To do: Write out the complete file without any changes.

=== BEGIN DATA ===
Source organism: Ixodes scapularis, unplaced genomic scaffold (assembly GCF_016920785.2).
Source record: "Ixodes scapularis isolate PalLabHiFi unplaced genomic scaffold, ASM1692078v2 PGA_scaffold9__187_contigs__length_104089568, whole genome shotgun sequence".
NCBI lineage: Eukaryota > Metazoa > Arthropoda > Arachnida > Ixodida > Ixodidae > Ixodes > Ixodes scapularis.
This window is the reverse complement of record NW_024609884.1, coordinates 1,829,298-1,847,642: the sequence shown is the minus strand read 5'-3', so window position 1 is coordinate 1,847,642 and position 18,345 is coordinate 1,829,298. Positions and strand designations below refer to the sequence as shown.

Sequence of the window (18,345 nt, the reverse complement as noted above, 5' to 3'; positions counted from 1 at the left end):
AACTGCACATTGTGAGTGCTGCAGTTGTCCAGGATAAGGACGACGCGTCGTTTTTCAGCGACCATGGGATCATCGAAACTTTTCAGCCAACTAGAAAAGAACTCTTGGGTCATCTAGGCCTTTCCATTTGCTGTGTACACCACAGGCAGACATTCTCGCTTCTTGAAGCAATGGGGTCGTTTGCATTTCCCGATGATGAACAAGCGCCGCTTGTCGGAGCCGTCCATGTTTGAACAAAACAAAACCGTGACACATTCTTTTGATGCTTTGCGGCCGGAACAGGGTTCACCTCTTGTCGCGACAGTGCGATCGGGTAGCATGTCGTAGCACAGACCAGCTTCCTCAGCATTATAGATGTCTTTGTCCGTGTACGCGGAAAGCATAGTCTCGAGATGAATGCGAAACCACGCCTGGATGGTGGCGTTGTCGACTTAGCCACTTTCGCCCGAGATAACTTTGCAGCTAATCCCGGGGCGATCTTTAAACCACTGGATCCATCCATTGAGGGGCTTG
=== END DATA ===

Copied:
Source organism: Ixodes scapularis, unplaced genomic scaffold (assembly GCF_016920785.2).
Source record: "Ixodes scapularis isolate PalLabHiFi unplaced genomic scaffold, ASM1692078v2 PGA_scaffold9__187_contigs__length_104089568, whole genome shotgun sequence".
NCBI lineage: Eukaryota > Metazoa > Arthropoda > Arachnida > Ixodida > Ixodidae > Ixodes > Ixodes scapularis.
This window is the reverse complement of record NW_024609884.1, coordinates 1,829,298-1,847,642: the sequence shown is the minus strand read 5'-3', so window position 1 is coordinate 1,847,642 and position 18,345 is coordinate 1,829,298. Positions and strand designations below refer to the sequence as shown.

Sequence of the window (18,345 nt, the reverse complement as noted above, 5' to 3'; positions counted from 1 at the left end):
AACTGCACATTGTGAGTGCTGCAGTTGTCCAGGATAAGGACGACGCGTCGTTTTTCAGCGACCATGGGATCATCGAAACTTTTCAGCCAACTAGAAAAGAACTCTTGGGTCATCTAGGCCTTTCCATTTGCTGTGTACACCACAGGCAGACATTCTCGCTTCTTGAAGCAATGGGGTCGTTTGCATTTCCCGATGATGAACAAGCGCCGCTTGTCGGAGCCGTCCATGTTTGAACAAAACAAAACCGTGACACATTCTTTTGATGCTTTGCGGCCGGAACAGGGTTCACCTCTTGTCGCGACAGTGCGATCGGGTAGCATGTCGTAGCACAGACCAGCTTCCTCAGCATTATAGATGTCTTTGTCCGTGTACGCGGAAAGCATAGTCTCGAGATGAATGCGAAACCACGCCTGGATGGTGGCGTTGTCGACTTAGCCACTTTCGCCCGAGATAACTTTGCAGCTAATCCCGGGGCGATCTTTAAACCACTGGATCCATCCATTGAGGGGCTTG